During the 1980s it started to be clear that the regime was slowly but surely losing its breadth of control over the Czech society and the appearance of comics started to take on the traditional rather than the exceptional. The breaking point was the year of 1985, when two essential events occurred. Firstly, the first number of ABC Special was launched, which was a collection of comics published earlier in the parent magazine. Thus, after years something finally appeared that could be labelled as a comics magazine proper. Simultaneously, the first year of the comics competition "Bemík" took place, which was held for the next five years. Its organizers were enthusiasts and the works for the competition weren’t published anywhere. Nevertheless, the event was paramount not only in exposing young authors to different drawing techniques but also in motivating them through pitting their ability against the rest and the best. Some of them started publishing in sci-fi fanzines /Makropulos, Trifid/ and a few years later most of these young authors became contributors to classic magazines too.

The Velvet Revolution in 1989 swept away with the degenerating system and the comics stage got wild spin on events. Saudek’s spelaeo-comics were published in hundreds of thousands of copies and newsagent’s stalls were glutted with comics magazines such as Kometa /Comet/, Arena /Arena/, Stopa /Footprint/, and others. Thanks to them, several great cartoonists were able to present their works to the general public and names like Miroslav Schoenberg, Vladimir Hanus, Lubomír Hlavsa, Bohumil Fencl, or Jana Komarkova became widely known. Soon afterwards a fairly successful full-length film based on the Fast Arrows was made. A group of comics fans founded the Czechoslovak Comics Club, which organized regular meetings called "Days of Czechoslovak Comics". All the same, in new economic conditions, things soon started to take a turn for the worse. The Czech market was too small since the majority of people perceived comics as something infantile. So, the original enthusiasm faded away somewhere and comics magazines went bankrupt. Kája Saudek digressed from comics and began drawing illustrations for erotic magazines instead. Similarly, most of the other creators redirected the course of their interest to whatever they were able to make a living from.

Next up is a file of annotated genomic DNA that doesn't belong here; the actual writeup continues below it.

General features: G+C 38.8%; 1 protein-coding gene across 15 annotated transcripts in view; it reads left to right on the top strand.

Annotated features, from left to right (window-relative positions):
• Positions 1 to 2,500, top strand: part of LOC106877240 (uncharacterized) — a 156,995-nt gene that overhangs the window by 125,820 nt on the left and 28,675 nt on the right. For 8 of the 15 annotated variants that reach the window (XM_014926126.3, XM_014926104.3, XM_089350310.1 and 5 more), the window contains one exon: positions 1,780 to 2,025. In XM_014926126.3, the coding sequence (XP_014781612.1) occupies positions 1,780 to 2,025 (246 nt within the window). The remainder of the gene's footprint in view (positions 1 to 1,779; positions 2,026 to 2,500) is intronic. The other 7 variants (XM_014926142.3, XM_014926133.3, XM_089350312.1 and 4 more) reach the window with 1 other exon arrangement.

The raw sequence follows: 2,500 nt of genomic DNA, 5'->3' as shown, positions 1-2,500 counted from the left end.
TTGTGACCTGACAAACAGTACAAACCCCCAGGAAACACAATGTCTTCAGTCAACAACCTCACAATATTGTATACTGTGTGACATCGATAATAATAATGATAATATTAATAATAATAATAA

In the mid-1990s the situation in the Czech comics looked as unfavourable as in the period of the deepest totalitarianism. The hangover could not have been worse. Only Ctyrlístek preserved its position despite the hard competition from Mickey Mouse & co.. Fortunately, a new generation of young enthusiasts and comic strip creators who remembered Communism only very dimly started asserting themselves. Thus, in 1997, Crew /Blood/, a comics magazine, started up and has been publishing sometimes better, other times worse Anglo-American comics since then. Works by Czech authors are included only sporadically. Of course, its merits in upbringing a new generation of comics readers are no doubt unquestionable. At the turn of the century the first fanzine Aargh! appeared, which aims at home production and so does Pot /Sweat/, which appeared a few months later. Simultaneously, the first year of the comics meeting COMICZON took place. It is chiefly due to these events that most of the people connected with comics start looking to the future with cautious optimism at the moment. The potential of quality Czech authors is considerable; the important thing is how quickly comics will succeed in becoming a standard part of Czech culture.